And what a bag of lemon drops they were...
Born in a "shabby brownstone" in New York City, beloved artist Norman Perceval Rockwell (1894-1978) recognized he had "natural artistic ability" and enrolled in art classes at age 14.
"The poorer the picture, the better the frame," he once said.
In 1916, with creative longing and youthful courage, he approached The Saturday Evening Post with a drawing for their cover and was immediately accepted. "In those days," he said, "the cover of the Post was... the greatest show window in America for an illustrator. If you did a cover for the Post you had arrived."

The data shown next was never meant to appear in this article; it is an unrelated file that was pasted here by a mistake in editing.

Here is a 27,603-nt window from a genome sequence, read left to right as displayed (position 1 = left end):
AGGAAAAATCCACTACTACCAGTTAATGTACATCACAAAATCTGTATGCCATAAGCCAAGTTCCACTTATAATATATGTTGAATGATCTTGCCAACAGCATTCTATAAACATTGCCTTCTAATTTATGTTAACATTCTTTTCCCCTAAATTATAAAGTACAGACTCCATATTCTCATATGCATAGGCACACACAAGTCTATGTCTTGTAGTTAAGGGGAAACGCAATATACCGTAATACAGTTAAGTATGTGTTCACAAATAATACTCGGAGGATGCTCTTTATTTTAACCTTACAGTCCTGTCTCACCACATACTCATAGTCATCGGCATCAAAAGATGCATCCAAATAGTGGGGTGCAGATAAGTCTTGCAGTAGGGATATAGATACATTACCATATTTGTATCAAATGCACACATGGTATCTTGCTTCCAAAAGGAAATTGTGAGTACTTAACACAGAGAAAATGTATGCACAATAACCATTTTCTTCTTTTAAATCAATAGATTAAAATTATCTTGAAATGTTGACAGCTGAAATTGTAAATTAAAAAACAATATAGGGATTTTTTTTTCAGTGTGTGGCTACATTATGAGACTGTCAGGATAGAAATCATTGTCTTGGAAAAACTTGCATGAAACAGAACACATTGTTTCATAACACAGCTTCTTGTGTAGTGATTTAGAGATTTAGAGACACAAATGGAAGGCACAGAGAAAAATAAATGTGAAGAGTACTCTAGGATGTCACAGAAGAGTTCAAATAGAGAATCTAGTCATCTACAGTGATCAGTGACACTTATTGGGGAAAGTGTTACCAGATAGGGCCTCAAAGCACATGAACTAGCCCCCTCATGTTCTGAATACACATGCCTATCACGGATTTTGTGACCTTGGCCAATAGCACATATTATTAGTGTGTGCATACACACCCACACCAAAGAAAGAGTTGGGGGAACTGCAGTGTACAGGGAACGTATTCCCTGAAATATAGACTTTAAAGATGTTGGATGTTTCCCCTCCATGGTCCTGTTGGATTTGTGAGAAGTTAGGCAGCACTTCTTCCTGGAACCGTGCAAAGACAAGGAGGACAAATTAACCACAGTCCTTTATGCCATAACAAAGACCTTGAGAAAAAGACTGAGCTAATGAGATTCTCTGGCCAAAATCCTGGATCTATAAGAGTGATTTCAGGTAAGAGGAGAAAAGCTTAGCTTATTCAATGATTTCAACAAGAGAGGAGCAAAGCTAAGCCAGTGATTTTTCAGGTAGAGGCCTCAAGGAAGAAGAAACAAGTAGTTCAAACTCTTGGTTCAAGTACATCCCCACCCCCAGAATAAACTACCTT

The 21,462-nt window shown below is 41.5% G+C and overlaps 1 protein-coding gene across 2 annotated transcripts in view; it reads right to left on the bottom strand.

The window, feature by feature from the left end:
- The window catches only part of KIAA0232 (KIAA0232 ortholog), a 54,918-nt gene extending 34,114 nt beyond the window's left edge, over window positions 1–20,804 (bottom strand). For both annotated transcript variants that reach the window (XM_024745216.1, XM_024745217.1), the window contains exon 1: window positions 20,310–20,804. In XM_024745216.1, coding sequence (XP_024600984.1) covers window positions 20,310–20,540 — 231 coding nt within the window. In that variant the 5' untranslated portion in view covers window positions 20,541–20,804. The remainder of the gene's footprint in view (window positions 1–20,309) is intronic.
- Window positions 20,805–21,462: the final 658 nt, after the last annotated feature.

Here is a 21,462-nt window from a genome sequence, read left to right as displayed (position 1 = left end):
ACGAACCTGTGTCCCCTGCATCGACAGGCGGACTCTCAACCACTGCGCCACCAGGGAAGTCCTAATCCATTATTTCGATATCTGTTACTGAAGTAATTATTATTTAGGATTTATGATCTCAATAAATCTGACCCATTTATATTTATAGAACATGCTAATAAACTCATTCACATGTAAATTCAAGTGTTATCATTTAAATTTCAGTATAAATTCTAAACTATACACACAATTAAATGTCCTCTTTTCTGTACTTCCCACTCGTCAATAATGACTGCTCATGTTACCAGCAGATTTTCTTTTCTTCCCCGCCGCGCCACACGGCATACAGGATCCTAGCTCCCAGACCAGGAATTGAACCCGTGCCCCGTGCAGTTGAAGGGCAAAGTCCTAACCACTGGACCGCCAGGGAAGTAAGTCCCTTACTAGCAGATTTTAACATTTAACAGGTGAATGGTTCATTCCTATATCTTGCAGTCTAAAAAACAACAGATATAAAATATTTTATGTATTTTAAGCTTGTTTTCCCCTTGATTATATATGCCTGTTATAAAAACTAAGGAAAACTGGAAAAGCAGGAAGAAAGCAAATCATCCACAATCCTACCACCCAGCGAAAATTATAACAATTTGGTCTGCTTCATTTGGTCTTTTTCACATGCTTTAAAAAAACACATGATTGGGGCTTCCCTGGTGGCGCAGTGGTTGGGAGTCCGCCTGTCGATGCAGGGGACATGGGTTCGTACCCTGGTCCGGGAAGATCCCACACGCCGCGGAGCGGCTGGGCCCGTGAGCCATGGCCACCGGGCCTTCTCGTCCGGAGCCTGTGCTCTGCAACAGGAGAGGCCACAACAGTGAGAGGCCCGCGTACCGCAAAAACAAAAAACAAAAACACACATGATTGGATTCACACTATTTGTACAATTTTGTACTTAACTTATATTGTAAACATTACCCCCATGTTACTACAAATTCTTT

Rockwell continued to create covers for the magazine for the next 55 years, drawing about seven a year. The covers celebrated the sentimental and universal way Americans lived.
With inspiration that he described as "lighting up the inside of [his] head like a flash of lightening in a dark sky, he illustrated Mark Twain's Tom Sawyer and Huckleberry Finn and Louisa May Alcott's Little Women.
"Without thinking too much about it in specific terms, I was showing the America I knew and observed to others who might not have noticed," Rockwell said and explained that an illustrator "can show what has become some familiar that it is no longer noticed."
Recognize and use your talents.